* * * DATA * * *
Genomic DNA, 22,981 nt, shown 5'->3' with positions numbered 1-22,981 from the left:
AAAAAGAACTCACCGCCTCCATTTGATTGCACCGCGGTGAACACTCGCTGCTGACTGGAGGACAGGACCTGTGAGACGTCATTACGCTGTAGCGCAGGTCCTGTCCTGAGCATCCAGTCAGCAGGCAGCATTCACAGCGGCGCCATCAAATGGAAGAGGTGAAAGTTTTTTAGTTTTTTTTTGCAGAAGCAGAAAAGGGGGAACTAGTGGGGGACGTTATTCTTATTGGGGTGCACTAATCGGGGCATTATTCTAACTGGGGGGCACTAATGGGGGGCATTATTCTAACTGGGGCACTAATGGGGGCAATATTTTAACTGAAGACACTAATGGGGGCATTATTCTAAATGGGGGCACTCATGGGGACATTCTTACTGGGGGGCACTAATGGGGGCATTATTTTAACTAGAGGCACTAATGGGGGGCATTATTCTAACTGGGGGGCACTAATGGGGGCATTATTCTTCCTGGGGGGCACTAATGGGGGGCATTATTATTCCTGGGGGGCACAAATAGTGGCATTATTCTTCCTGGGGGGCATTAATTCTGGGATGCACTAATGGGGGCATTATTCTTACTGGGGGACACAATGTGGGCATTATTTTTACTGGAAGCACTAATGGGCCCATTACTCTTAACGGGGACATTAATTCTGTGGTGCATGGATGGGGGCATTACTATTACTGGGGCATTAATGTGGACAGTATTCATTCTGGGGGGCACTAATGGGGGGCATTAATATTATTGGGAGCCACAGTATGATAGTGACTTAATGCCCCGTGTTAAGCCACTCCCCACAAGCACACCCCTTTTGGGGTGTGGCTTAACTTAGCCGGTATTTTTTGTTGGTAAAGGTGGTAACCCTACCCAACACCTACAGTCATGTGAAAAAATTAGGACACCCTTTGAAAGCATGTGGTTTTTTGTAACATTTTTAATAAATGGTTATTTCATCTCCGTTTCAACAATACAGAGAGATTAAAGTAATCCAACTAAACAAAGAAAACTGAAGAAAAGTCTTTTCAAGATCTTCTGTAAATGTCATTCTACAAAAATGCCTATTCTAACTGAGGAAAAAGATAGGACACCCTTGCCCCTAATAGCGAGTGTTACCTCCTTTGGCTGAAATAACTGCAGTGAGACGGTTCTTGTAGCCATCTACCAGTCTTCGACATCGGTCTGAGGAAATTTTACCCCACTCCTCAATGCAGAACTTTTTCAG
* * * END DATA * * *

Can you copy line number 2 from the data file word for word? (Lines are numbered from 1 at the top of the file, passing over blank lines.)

AAAAAGAACTCACCGCCTCCATTTGATTGCACCGCGGTGAACACTCGCTGCTGACTGGAGGACAGGACCTGTGAGACGTCATTACGCTGTAGCGCAGGTCCTGTCCTGAGCATCCAGTCAGCAGGCAGCATTCACAGCGGCGCCATCAAATGGAAGAGGTGAAAGTTTTTTAGTTTTTTTTTGCAGAAGCAGAAAAGGGGGAACTAGTGGGGGACGTTATTCTTATTGGGGTGCACTAATCGGGGCATTATTCTAACTGGGGGGCACTAATGGGGGGCATTATTCTAACTGGGGCACTAATGGGGGCAATATTTTAACTGAAGACACTAATGGGGGCATTATTCTAAATGGGGGCACTCATGGGGACATTCTTACTGGGGGGCACTAATGGGGGCATTATTTTAACTAGAGGCACTAATGGGGGGCATTATTCTAACTGGGGGGCACTAATGGGGGCATTATTCTTCCTGGGGGGCACTAATGGGGGGCATTATTATTCCTGGGGGGCACAAATAGTGGCATTATTCTTCCTGGGGGGCATTAATTCTGGGATGCACTAATGGGGGCATTATTCTTACTGGGGGACACAATGTGGGCATTATTTTTACTGGAAGCACTAATGGGCCCATTACTCTTAACGGGGACATTAATTCTGTGGTGCATGGATGGGGGCATTACTATTACTGGGGCATTAATGTGGACAGTATTCATTCTGGGGGGCACTAATGGGGGGCATTAATATTATTGGGAGCCACAGTATGATAGTGACTTAATGCCCCGTGTTAAGCCACTCCCCACAAGCACACCCCTTTTGGGGTGTGGCTTAACTTAGCCGGTATTTTTTGTTGGTAAAGGTGGTAACCCTACCCAACACCTACAGTCATGTGAAAAAATTAGGACACCCTTTGAAAGCATGTGGTTTTTTGTAACATTTTTAATAAATGGTTATTTCATCTCCGTTTCAACAATACAGAGAGATTAAAGTAATCCAACTAAACAAAGAAAACTGAAGAAAAGTCTTTTCAAGATCTTCTGTAAATGTCATTCTACAAAAATGCCTATTCTAACTGAGGAAAAAGATAGGACACCCTTGCCCCTAATAGCGAGTGTTACCTCCTTTGGCTGAAATAACTGCAGTGAGACGGTTCTTGTAGCCATCTACCAGTCTTCGACATCGGTCTGAGGAAATTTTACCCCACTCCTCAATGCAGAACTTTTTCAG